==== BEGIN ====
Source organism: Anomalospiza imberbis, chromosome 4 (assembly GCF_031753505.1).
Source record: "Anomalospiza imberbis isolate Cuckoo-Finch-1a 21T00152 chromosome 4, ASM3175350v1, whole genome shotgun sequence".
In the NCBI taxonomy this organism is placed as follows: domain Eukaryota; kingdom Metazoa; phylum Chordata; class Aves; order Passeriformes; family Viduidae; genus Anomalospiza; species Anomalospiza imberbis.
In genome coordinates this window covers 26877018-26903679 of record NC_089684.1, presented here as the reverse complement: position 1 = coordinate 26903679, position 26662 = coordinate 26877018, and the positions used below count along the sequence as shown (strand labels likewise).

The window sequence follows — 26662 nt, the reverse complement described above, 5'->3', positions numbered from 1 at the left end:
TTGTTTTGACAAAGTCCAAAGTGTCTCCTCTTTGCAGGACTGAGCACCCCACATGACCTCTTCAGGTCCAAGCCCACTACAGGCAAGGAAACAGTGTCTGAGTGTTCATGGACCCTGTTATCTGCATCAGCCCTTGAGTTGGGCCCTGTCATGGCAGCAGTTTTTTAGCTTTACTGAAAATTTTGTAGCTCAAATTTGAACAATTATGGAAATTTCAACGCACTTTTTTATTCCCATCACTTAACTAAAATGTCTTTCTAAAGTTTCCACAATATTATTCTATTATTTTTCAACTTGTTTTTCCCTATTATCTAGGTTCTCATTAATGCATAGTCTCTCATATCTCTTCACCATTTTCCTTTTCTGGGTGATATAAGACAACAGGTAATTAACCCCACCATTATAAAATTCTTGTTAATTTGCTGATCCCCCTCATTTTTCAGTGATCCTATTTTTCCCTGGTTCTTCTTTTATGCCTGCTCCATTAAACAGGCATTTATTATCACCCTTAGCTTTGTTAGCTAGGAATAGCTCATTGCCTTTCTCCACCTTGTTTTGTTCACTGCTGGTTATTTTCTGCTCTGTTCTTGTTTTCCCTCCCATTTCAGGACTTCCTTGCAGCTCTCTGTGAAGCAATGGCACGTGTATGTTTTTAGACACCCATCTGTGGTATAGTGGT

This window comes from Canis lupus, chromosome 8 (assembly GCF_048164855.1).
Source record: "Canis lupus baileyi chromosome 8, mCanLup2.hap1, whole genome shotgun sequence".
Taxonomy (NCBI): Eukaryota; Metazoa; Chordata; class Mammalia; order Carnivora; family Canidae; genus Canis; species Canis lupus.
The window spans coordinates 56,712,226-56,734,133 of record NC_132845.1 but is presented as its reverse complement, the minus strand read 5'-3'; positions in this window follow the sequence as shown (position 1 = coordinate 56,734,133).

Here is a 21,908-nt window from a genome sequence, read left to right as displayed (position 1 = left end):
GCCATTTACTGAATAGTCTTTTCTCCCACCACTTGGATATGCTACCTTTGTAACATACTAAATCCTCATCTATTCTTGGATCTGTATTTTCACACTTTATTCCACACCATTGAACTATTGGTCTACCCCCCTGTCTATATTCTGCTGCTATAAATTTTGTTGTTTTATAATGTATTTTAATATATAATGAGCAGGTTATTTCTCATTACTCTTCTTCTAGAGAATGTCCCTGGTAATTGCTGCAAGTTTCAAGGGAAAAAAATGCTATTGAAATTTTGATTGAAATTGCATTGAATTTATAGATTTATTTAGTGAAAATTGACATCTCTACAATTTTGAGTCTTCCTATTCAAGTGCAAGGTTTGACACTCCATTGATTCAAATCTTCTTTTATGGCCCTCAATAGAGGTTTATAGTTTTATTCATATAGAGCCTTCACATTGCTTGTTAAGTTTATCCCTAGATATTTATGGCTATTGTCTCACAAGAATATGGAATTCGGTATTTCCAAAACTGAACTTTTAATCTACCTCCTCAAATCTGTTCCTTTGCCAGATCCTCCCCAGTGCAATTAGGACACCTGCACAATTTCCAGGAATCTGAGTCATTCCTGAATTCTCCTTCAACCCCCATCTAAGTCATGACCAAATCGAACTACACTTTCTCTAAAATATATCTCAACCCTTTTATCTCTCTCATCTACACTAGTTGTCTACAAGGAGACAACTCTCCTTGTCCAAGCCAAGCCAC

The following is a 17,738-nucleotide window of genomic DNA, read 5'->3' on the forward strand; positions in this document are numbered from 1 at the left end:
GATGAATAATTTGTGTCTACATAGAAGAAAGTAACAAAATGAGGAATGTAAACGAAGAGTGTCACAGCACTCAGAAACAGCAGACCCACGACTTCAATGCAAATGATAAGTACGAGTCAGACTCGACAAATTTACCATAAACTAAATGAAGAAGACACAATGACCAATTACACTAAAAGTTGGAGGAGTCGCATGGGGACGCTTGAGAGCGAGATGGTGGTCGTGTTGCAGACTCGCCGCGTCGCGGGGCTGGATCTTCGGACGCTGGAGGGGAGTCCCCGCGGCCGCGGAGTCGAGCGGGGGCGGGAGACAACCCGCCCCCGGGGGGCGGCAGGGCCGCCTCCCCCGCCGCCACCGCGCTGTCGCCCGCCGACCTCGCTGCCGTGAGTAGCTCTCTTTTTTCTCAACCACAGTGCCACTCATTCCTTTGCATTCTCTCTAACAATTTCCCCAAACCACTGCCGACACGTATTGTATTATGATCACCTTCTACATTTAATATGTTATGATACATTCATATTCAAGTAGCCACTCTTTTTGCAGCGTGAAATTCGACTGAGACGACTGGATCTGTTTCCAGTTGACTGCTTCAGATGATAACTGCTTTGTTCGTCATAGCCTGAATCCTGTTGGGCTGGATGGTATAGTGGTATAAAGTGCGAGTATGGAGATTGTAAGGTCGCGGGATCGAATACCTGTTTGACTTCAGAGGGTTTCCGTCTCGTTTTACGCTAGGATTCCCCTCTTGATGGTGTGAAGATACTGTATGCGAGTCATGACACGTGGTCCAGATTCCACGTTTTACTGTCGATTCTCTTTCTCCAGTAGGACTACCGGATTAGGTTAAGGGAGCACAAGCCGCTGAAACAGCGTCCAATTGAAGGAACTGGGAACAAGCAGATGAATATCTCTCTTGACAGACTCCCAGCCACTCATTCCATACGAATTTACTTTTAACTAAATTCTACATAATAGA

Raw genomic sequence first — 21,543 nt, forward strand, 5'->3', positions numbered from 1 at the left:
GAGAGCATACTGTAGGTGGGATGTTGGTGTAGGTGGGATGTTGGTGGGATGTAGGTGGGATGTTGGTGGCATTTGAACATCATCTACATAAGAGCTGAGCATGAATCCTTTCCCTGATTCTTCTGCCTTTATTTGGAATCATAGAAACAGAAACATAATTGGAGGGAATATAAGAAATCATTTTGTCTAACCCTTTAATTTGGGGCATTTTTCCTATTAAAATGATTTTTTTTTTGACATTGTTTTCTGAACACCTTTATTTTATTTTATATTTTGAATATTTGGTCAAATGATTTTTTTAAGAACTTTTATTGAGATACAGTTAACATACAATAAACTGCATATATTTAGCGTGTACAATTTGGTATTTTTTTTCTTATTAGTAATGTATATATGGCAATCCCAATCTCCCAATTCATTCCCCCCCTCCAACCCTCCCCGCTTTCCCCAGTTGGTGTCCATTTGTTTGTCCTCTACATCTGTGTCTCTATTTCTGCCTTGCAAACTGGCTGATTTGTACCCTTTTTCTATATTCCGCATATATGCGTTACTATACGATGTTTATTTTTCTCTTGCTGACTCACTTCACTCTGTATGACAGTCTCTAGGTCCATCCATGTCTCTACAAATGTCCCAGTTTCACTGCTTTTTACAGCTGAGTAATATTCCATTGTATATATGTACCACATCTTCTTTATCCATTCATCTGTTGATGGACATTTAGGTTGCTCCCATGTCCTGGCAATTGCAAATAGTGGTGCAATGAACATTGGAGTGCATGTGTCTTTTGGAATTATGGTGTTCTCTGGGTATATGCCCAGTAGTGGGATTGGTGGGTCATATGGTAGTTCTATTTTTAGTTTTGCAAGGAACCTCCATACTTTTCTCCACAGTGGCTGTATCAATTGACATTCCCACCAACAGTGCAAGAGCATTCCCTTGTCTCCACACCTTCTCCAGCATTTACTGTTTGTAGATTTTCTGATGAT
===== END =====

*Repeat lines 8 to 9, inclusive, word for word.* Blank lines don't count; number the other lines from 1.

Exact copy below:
Source record: "Canis lupus baileyi chromosome 8, mCanLup2.hap1, whole genome shotgun sequence".
Taxonomy (NCBI): Eukaryota; Metazoa; Chordata; class Mammalia; order Carnivora; family Canidae; genus Canis; species Canis lupus.